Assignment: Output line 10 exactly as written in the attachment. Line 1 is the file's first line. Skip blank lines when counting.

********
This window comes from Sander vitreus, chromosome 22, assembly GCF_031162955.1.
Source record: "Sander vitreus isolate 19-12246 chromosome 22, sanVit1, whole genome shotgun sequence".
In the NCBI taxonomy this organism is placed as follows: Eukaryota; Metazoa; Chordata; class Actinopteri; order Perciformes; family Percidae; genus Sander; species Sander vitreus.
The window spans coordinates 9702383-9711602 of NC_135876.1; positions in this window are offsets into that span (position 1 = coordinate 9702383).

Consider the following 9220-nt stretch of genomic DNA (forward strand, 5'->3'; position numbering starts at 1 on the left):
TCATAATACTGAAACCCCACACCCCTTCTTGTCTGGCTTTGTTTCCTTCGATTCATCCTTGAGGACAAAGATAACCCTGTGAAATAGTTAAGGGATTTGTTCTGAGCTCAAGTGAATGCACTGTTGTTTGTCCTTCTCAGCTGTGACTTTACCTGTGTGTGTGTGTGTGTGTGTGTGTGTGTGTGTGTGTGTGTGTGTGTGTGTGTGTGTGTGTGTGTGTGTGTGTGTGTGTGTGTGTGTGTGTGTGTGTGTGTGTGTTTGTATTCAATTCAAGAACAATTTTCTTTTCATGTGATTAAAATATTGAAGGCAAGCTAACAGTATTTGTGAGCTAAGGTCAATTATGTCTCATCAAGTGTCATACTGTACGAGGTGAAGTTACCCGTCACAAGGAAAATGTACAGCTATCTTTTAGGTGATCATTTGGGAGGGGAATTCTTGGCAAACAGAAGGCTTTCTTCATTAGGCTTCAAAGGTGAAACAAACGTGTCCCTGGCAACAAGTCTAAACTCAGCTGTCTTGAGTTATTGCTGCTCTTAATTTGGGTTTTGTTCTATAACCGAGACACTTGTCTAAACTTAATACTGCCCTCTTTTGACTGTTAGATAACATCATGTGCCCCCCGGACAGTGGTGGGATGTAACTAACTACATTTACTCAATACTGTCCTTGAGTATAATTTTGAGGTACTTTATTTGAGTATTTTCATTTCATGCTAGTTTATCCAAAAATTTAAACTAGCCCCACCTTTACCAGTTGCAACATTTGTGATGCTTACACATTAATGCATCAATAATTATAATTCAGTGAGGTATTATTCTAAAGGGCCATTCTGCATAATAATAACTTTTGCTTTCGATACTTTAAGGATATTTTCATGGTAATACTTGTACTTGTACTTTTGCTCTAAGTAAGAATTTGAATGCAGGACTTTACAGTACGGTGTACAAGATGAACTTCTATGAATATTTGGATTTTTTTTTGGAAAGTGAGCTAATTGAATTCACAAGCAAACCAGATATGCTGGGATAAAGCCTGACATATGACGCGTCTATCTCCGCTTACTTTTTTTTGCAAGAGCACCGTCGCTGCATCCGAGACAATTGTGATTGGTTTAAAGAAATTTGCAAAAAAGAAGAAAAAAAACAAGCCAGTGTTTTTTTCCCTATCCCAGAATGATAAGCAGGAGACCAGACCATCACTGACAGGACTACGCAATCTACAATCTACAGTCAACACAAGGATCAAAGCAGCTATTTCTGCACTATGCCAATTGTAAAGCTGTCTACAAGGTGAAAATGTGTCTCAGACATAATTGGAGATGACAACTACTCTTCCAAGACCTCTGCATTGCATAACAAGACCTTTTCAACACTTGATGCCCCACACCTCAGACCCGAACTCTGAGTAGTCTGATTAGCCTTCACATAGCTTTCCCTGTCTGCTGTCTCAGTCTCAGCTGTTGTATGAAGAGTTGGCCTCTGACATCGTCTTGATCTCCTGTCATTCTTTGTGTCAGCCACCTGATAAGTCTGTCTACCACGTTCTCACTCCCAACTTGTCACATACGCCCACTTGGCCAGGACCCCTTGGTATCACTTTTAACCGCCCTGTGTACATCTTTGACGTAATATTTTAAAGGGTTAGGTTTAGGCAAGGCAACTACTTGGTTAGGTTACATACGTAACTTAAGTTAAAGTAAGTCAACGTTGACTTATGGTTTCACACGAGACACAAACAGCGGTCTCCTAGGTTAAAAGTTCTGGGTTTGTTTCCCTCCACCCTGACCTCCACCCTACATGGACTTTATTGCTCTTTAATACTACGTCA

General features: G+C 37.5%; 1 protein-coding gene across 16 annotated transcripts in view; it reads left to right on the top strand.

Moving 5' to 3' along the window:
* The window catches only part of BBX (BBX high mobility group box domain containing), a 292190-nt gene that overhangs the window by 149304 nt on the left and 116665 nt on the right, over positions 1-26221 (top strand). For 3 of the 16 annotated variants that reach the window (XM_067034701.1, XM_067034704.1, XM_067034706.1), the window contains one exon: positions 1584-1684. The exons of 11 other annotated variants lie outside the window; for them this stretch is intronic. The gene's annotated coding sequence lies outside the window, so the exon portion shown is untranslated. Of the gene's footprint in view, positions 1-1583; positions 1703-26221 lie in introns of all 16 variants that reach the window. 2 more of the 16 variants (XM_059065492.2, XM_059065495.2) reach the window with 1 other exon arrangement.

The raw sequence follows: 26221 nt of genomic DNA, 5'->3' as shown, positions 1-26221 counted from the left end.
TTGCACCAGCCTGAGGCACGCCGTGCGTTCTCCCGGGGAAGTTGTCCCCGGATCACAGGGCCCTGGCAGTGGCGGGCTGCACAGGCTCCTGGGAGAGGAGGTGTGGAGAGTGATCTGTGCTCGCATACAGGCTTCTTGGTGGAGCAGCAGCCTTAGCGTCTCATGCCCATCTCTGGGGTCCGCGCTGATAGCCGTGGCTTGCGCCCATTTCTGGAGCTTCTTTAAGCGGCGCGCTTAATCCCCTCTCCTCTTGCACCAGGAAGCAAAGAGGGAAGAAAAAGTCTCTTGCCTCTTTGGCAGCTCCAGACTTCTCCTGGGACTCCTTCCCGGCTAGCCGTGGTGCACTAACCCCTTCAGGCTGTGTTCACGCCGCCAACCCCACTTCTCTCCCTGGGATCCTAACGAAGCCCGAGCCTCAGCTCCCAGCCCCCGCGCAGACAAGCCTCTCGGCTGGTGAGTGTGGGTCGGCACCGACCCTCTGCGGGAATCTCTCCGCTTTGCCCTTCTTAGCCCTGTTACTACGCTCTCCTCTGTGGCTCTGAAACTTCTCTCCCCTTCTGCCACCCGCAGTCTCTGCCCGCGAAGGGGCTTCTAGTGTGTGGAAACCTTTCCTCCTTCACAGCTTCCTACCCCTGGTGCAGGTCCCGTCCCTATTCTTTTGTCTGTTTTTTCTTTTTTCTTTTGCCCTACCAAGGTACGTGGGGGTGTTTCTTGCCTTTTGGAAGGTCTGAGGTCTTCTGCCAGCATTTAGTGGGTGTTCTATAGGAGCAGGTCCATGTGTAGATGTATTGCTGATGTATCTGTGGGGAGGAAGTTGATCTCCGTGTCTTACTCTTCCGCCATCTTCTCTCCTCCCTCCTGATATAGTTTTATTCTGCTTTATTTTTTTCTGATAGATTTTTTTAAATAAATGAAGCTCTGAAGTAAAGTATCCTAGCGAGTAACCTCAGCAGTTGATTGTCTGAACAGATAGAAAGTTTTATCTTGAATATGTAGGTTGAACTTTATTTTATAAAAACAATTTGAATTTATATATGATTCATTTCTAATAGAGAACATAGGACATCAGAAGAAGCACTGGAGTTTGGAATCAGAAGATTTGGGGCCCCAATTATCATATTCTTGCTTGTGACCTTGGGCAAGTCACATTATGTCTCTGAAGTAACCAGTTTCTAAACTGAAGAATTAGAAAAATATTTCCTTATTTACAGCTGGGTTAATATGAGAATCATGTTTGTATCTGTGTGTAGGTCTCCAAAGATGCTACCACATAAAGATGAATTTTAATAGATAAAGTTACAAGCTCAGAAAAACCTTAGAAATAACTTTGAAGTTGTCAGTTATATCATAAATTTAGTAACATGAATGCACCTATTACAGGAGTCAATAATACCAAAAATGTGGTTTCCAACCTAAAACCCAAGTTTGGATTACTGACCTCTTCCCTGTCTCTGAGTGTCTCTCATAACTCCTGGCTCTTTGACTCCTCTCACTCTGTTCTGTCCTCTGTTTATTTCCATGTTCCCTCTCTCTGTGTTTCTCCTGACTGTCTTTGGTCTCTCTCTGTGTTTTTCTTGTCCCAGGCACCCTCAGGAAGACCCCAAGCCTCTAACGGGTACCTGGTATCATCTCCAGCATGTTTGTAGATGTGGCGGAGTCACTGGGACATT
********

The raw sequence follows: 26221 nt of genomic DNA, 5'->3' as shown, positions 1-26221 counted from the left end.